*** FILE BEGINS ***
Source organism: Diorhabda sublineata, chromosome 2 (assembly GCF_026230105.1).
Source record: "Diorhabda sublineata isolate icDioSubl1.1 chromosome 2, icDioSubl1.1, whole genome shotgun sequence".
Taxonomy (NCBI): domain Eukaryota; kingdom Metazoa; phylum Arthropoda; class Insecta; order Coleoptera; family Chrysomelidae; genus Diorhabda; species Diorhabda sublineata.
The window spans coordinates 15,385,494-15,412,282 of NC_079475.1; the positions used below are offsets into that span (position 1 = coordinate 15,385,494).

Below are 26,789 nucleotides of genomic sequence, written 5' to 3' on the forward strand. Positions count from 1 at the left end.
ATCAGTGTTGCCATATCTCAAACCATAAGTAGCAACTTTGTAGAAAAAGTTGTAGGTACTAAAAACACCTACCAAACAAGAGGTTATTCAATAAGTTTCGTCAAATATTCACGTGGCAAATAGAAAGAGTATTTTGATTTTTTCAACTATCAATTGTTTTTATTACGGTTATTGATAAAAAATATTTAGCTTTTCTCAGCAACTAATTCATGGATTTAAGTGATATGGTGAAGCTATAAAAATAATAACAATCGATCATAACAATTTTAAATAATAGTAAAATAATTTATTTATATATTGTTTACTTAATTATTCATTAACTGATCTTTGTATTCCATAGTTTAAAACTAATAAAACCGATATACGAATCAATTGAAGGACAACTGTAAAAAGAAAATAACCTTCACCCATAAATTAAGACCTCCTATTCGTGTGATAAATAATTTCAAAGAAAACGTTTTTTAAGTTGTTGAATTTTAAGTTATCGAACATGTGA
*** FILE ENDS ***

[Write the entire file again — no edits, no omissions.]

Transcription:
Source organism: Diorhabda sublineata, chromosome 2 (assembly GCF_026230105.1).
Source record: "Diorhabda sublineata isolate icDioSubl1.1 chromosome 2, icDioSubl1.1, whole genome shotgun sequence".
Taxonomy (NCBI): domain Eukaryota; kingdom Metazoa; phylum Arthropoda; class Insecta; order Coleoptera; family Chrysomelidae; genus Diorhabda; species Diorhabda sublineata.
The window spans coordinates 15,385,494-15,412,282 of NC_079475.1; the positions used below are offsets into that span (position 1 = coordinate 15,385,494).

Below are 26,789 nucleotides of genomic sequence, written 5' to 3' on the forward strand. Positions count from 1 at the left end.
ATCAGTGTTGCCATATCTCAAACCATAAGTAGCAACTTTGTAGAAAAAGTTGTAGGTACTAAAAACACCTACCAAACAAGAGGTTATTCAATAAGTTTCGTCAAATATTCACGTGGCAAATAGAAAGAGTATTTTGATTTTTTCAACTATCAATTGTTTTTATTACGGTTATTGATAAAAAATATTTAGCTTTTCTCAGCAACTAATTCATGGATTTAAGTGATATGGTGAAGCTATAAAAATAATAACAATCGATCATAACAATTTTAAATAATAGTAAAATAATTTATTTATATATTGTTTACTTAATTATTCATTAACTGATCTTTGTATTCCATAGTTTAAAACTAATAAAACCGATATACGAATCAATTGAAGGACAACTGTAAAAAGAAAATAACCTTCACCCATAAATTAAGACCTCCTATTCGTGTGATAAATAATTTCAAAGAAAACGTTTTTTAAGTTGTTGAATTTTAAGTTATCGAACATGTGA